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How can I return real-valued eigenvectors from diagonalization?

조회 수: 1(최근 30일)
Jonah Berean-Dutcher
Jonah Berean-Dutcher 2020년 10월 23일
답변: Christine Tobler 2020년 10월 23일
This question is a follow-up on my earlier question regarding the diagonalization of skew-symmetric matrices. I am interested in diagonalizing a skew-symmetric matrix, having elements that are only real-valued. Is there a way to ensure that the eigenvectors returned are themselves real-valued? I am wanting to use these eigenvectors to diagonalize a separate matrix that commutes with my skew-symmetric one. This separate matrix, let's call it K, is purely real valued, and I want to keep the problem within a real vector space.
My skew-symmetric matrix,
B = [ ...
0 0 -1 0 0 0 0 0 0 0 0 0; ...
0 0 0 -1 0 0 0 0 0 0 0 0; ...
1 0 0 0 0 0 0 0 0 0 0 0; ...
0 1 0 0 0 0 0 0 0 0 0 0; ...
0 0 0 0 0 0 0 0 0 0 0 0; ...
0 0 0 0 0 0 0 0 0 0 0 0; ...
0 0 0 0 0 0 0 -1 0 -1 0 0; ...
0 0 0 0 0 0 1 0 0 0 -1 0; ...
0 0 0 0 0 0 0 0 0 0 0 -1; ...
0 0 0 0 0 0 1 0 0 0 -1 0; ...
0 0 0 0 0 0 0 1 0 1 0 0; ...
0 0 0 0 0 0 0 0 1 0 0 0];
and when I use the techniques described in the linked post, I get eigenvectors,
>> sym(round(U_B,2))
ans =
[ 0, 71i/100, 0, 0, 0, 0, 0, 0, 71i/100, 0, 0, 0]
[ 0, 0, -71/100, 0, 0, 0, 0, 0, 0, 0, -71/100, 0]
[ 0, 71/100, 0, 0, 0, 0, 0, 0, -71/100, 0, 0, 0]
[ 0, 0, 71i/100, 0, 0, 0, 0, 0, 0, 0, -71i/100, 0]
[ 0, 0, 0, 0, 0, 0, 0, -1i, 0, 0, 0, 0]
[ 0, 0, 0, 0, 0, -1i, 0, 0, 0, 0, 0, 0]
[ 1/2, 0, 0, 0, 0, 0, -71i/100, 0, 0, 0, 0, -1/2]
[-1i/2, 0, 0, 0, 71i/100, 0, 0, 0, 0, 0, 0, -1i/2]
[ 0, 0, 0, -71/100, 0, 0, 0, 0, 0, -71/100, 0, 0]
[-1i/2, 0, 0, 0, -71i/100, 0, 0, 0, 0, 0, 0, -1i/2]
[ -1/2, 0, 0, 0, 0, 0, -71i/100, 0, 0, 0, 0, 1/2]
[ 0, 0, 0, 71i/100, 0, 0, 0, 0, 0, -71i/100, 0, 0]
But this is no good for my purposes, because I want to use these to block-diagonalize the matrix real-valued K:
>> sym(round(K,2))
ans =
[-3/2, -1/2, 0, 0, 0, 0, 0, 0, -1/2, 0, 0, -1/2]
[-1/2, -3/2, 0, 0, 0, 0, 0, 0, 1/2, 0, 0, 1/2]
[ 0, 0, -3/2, -1/2, 0, 0, 0, 0, 1/2, 0, 0, -1/2]
[ 0, 0, -1/2, -3/2, 0, 0, 0, 0, -1/2, 0, 0, 1/2]
[ 0, 0, 0, 0, -1, -1, 1, -1, 0, 1, 1, 0]
[ 0, 0, 0, 0, -1, -1, -1, 1, 0, -1, -1, 0]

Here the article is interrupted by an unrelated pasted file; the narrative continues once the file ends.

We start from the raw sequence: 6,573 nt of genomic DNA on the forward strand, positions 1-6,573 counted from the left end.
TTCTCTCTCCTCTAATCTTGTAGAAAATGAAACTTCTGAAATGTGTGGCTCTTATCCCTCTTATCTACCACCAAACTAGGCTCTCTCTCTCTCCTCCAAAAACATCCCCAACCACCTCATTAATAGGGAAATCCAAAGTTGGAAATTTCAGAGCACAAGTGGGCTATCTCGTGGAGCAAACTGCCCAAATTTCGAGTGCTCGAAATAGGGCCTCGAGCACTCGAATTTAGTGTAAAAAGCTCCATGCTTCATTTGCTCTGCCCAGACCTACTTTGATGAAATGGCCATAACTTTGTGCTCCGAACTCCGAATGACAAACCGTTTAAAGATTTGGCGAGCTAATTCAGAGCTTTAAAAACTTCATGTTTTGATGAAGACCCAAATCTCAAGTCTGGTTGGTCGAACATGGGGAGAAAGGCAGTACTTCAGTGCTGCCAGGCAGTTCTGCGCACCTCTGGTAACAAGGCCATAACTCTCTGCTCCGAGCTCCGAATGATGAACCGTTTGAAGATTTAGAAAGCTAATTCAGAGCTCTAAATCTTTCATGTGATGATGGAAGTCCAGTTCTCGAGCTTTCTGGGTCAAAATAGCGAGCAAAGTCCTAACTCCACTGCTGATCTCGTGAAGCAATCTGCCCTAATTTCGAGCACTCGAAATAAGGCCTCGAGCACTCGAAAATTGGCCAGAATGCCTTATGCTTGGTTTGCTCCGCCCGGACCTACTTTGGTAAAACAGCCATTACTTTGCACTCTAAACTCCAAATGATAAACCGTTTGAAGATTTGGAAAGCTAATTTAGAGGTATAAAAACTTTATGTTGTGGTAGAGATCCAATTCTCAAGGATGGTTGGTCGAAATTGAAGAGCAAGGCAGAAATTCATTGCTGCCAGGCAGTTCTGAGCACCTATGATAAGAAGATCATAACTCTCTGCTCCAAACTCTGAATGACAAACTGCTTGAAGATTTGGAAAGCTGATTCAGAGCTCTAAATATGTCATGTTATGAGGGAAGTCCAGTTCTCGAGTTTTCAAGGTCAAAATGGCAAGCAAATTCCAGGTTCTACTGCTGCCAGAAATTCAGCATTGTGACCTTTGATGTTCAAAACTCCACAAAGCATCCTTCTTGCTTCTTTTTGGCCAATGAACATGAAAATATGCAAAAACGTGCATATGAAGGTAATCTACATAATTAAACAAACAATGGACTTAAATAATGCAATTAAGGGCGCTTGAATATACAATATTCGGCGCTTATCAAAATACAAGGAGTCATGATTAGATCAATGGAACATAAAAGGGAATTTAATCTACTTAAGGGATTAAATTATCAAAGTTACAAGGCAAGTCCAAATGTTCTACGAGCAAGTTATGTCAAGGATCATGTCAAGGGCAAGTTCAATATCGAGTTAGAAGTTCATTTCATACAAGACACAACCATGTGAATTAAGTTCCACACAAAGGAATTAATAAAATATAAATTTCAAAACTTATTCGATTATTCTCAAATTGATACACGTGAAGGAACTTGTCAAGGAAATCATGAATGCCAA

[ 0, 0, 0, 0, 1, -1, -1/2, -1/2, 0, 1/2, 3/2, 0]
[ 0, 0, 0, 0, -1, 1, -1/2, -1/2, 0, -3/2, -1/2, 0]
[-1/2, 1/2, 1/2, -1/2, 0, 0, 0, 0, -1, 0, 0, 0]
[ 0, 0, 0, 0, 1, -1, 1/2, -3/2, 0, -1/2, 1/2, 0]
[ 0, 0, 0, 0, 1, -1, 3/2, -1/2, 0, 1/2, -1/2, 0]
[-1/2, 1/2, -1/2, 1/2, 0, 0, 0, 0, 0, 0, 0, -1]
but I don't want this to make K complex, as it does:
>> sym(round(U_B'*K*U_B,2))
ans =
[-2, 0, 0, 0, 0, 0, 0, 0, 0, 0, 0, 0]
[ 0, -3/2, -1i/2, - 1/2 - 1i/2, 0, 0, 0, 0, 0, 0, 0, 0]
[ 0, 1i/2, -3/2, 1/2 - 1i/2, 0, 0, 0, 0, 0, 0, 0, 0]
[ 0, - 1/2 + 1i/2, 1/2 + 1i/2, -1, 0, 0, 0, 0, 0, 0, 0, 0]
[ 0, 0, 0, 0, 1, -141/100, 1, 141/100, 0, 0, 0, 0]
[ 0, 0, 0, 0, -141/100, -1, -141/100, -1, 0, 0, 0, 0]
[ 0, 0, 0, 0, 1, -141/100, 1, 141/100, 0, 0, 0, 0]
[ 0, 0, 0, 0, 141/100, -1, 141/100, -1, 0, 0, 0, 0]
[ 0, 0, 0, 0, 0, 0, 0, 0, -3/2, 1/2 - 1i/2, -1i/2, 0]
[ 0, 0, 0, 0, 0, 0, 0, 0, 1/2 + 1i/2, -1, 1/2 - 1i/2, 0]
[ 0, 0, 0, 0, 0, 0, 0, 0, 1i/2, 1/2 + 1i/2, -3/2, 0]
[ 0, 0, 0, 0, 0, 0, 0, 0, 0, 0, 0, -2]

답변(1개)

Christine Tobler
Christine Tobler 2020년 10월 23일
I don't think it's possible: Looking at the eigenvalues and eigenvectors of B,
>> diag(D)
ans =
0.0000 + 2.0000i
0.0000 + 1.0000i
0.0000 + 1.0000i
0.0000 + 1.0000i
0.0000 + 0.0000i
0.0000 + 0.0000i
0.0000 + 0.0000i
0.0000 + 0.0000i
0.0000 - 1.0000i
0.0000 - 1.0000i
0.0000 - 1.0000i
0.0000 - 2.0000i
>> U(:, 1)
ans =
0.0000 + 0.0000i
0.0000 + 0.0000i
0.0000 + 0.0000i
0.0000 + 0.0000i
0.0000 + 0.0000i
0.0000 + 0.0000i
0.0000 + 0.5000i
0.5000 + 0.0000i
0.0000 + 0.0000i
0.5000 + 0.0000i
0.0000 - 0.5000i
0.0000 + 0.0000i
There is just one eigenvalue 2i, and its eigenvector contains both purely real and purely imaginary elements. Since the eigenvalue is not multiple, we can't choose a different basis of the eigenspace, and no scaling will turn a vector real unless its already a real vector with all elements just rotated by the same imaginary number.
But maybe you could go the opposite direction, compute the eigendecomposition of the real symmetric matrix K, and apply those eigenvector matrices to B? That would leave the matrix B real and skew-symmetric.

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